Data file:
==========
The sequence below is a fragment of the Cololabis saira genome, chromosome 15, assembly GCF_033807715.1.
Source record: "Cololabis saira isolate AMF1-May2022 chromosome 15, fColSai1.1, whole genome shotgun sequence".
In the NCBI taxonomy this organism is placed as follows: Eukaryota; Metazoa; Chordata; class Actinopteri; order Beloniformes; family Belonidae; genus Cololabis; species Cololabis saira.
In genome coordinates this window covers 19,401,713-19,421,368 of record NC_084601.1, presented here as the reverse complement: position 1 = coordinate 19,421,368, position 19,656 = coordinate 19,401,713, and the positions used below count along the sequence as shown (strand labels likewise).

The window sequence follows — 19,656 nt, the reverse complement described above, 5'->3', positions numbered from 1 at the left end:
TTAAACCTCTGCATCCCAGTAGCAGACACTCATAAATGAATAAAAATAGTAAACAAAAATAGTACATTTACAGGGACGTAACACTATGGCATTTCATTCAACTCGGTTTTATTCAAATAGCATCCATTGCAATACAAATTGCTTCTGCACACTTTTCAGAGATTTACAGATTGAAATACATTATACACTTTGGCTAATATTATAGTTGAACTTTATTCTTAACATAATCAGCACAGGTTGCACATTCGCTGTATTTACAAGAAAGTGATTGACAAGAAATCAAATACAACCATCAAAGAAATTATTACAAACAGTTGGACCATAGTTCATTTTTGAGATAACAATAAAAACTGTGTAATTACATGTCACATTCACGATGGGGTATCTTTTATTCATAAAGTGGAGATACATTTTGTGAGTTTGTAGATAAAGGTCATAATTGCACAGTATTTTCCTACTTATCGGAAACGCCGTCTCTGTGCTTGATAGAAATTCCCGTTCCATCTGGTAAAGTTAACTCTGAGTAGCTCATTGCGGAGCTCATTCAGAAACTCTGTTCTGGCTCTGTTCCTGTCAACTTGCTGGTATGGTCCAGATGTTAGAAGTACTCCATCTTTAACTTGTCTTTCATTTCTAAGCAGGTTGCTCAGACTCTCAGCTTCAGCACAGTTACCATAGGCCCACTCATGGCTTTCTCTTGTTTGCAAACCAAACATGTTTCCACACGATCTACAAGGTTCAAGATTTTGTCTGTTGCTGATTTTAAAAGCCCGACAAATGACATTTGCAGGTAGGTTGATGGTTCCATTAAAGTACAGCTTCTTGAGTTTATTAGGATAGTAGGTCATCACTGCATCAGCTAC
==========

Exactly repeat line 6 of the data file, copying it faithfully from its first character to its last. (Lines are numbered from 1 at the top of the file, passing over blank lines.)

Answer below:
TTAAACCTCTGCATCCCAGTAGCAGACACTCATAAATGAATAAAAATAGTAAACAAAAATAGTACATTTACAGGGACGTAACACTATGGCATTTCATTCAACTCGGTTTTATTCAAATAGCATCCATTGCAATACAAATTGCTTCTGCACACTTTTCAGAGATTTACAGATTGAAATACATTATACACTTTGGCTAATATTATAGTTGAACTTTATTCTTAACATAATCAGCACAGGTTGCACATTCGCTGTATTTACAAGAAAGTGATTGACAAGAAATCAAATACAACCATCAAAGAAATTATTACAAACAGTTGGACCATAGTTCATTTTTGAGATAACAATAAAAACTGTGTAATTACATGTCACATTCACGATGGGGTATCTTTTATTCATAAAGTGGAGATACATTTTGTGAGTTTGTAGATAAAGGTCATAATTGCACAGTATTTTCCTACTTATCGGAAACGCCGTCTCTGTGCTTGATAGAAATTCCCGTTCCATCTGGTAAAGTTAACTCTGAGTAGCTCATTGCGGAGCTCATTCAGAAACTCTGTTCTGGCTCTGTTCCTGTCAACTTGCTGGTATGGTCCAGATGTTAGAAGTACTCCATCTTTAACTTGTCTTTCATTTCTAAGCAGGTTGCTCAGACTCTCAGCTTCAGCACAGTTACCATAGGCCCACTCATGGCTTTCTCTTGTTTGCAAACCAAACATGTTTCCACACGATCTACAAGGTTCAAGATTTTGTCTGTTGCTGATTTTAAAAGCCCGACAAATGACATTTGCAGGTAGGTTGATGGTTCCATTAAAGTACAGCTTCTTGAGTTTATTAGGATAGTAGGTCATCACTGCATCAGCTAC